When he passed this week at 78, Mike was celebrated not only in respectful obits in the Washington Post and New York Times but also in an editorial in the Times. It said he should be most remembered as a columnist; Mike went to Vietnam for Newsday in 1967 and his point of view was stated in the title of his series, later a book: A Dove in Vietnam.
When Mike got back, having sniffed out the hypocrisy of that mad endeavor, he and his colleague Aronson came up with an idea for takeoff on all the bad sex novels that sold zillions of copies. Proposing a novel about infidelity in the suburbs, they invented the main character, a scorned wife on a mission, and they encouraged co-workers to write our own steamy chapters.
(I was in the sports department at Newsday until 1968. Like many ball players, I have fond memories of my first team – a great newspaper back in those days, built by the visionary publisher, Alicia Patterson. Miss P. Harvey Aronson -- who called himself H. Casey Aronson -- was mostly the manager of the Nightside Softball Team. In his spare time, he sometimes edited and wrote and nurtured young talent.)
A lot of us received printed memos in the office mail, inviting us to take part. (Kids, this was before there was such a thing as e-mails, or computers.) Some of us contributed our foolish little chapters and became co-authors for life.
McGrady and Aronson cobbled together our efforts and sent forth into this land a cover, lurid for its time, and words that might have been erotic if they had not been so hackneyed. But at least we were trying to be ridiculous. It was not an accident.
The results are well-known – a novel under the Nom de Smut of Penelope Ashe. We were all Penelope Ashe, whether our scribblings were accepted or blended into one chapter, or merely noted with grace by Mike and Harvey.
Some in the so-called reading public – even reviewers -- were fooled; some suspected nothing could be this bad unintentionally; some people actually bought the damn thing and read it. We went on the David Frost show with a naked model based on the figure on the cover. Ultimately, somebody made a porn movie with the same title, and Stan Isaacs rented a hansom cab to take a few of us to the, um, grand opening.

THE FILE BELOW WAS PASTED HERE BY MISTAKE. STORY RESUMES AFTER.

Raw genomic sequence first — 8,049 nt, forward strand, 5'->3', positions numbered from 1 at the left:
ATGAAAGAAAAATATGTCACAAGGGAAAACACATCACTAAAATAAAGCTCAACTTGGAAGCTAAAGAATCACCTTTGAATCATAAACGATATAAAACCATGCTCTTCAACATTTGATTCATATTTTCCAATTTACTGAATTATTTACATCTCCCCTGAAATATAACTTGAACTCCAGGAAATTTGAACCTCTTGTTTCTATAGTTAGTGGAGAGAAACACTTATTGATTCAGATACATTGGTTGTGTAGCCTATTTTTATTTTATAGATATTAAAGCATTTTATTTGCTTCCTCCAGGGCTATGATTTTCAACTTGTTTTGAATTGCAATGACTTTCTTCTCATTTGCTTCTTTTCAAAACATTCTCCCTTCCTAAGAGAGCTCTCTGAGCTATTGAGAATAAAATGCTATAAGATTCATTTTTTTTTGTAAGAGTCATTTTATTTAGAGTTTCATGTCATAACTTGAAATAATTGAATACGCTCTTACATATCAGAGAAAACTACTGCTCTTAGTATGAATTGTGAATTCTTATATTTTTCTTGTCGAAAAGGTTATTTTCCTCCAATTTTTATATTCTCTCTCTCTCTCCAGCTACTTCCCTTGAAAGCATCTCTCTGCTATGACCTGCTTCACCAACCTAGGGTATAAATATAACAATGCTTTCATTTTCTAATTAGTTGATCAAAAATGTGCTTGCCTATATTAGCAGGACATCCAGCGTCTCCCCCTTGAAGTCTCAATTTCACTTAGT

But the most astonishing part was that McGrady and Aronson divided the income into equal parts – one-twenty-fifth, as I recall. The occasional checks financed the odd trip to the city, or milk and diapers for growing families, or an after-hour round set up by Leo at the Midway bar and grill in Garden City. Mike and Harvey had the idea, they did most of the work, they publicized it, and yet they shared the booty. I used to ask them about their egalité, and they just shrugged. This was the right thing to do. Tell that to people who collaborate in show business or web ventures or high finance or politics or lottery partnerships. Fairness is not a given.
A word about my own miserable efforts. While working an occasional shift on dreaded rewrite on the overnight sports desk, I was waiting for night baseball games to end on the West Coast. Having taken typing in junior high school, I batted out a chapter in an hour. Then the Dodgers beat the Giants, or vice versa, and I finished my excursion into soft porn.
I'm still not sure if this is a good thing or not, but mine is the cleanest, most tasteful, chapter in the book. For the hapless schnook in my chapter I gave the name Morton Earbrow. I remembered that Casey Stengel once said Gil Hodges was so strong that he could “squeeze your earbrows off.” I wasn’t quite sure what an earbrow was, but it sounded like a word I could resurrect in my one-hour career as 1/25 novelist. (Oh, yes, a sample of my dreadful prose -- intact, as I recall -- was cited in Mike’s Washington Post obit. Recognition at last.)
We all went our separate ways. Mike settled in western Washington State, and urged his pals to come visit. I wish I had, but I could never get further west than the pho emporiums on Aurora in Seattle. I’m left with fond memories of a colleague with talent and humor. And integrity.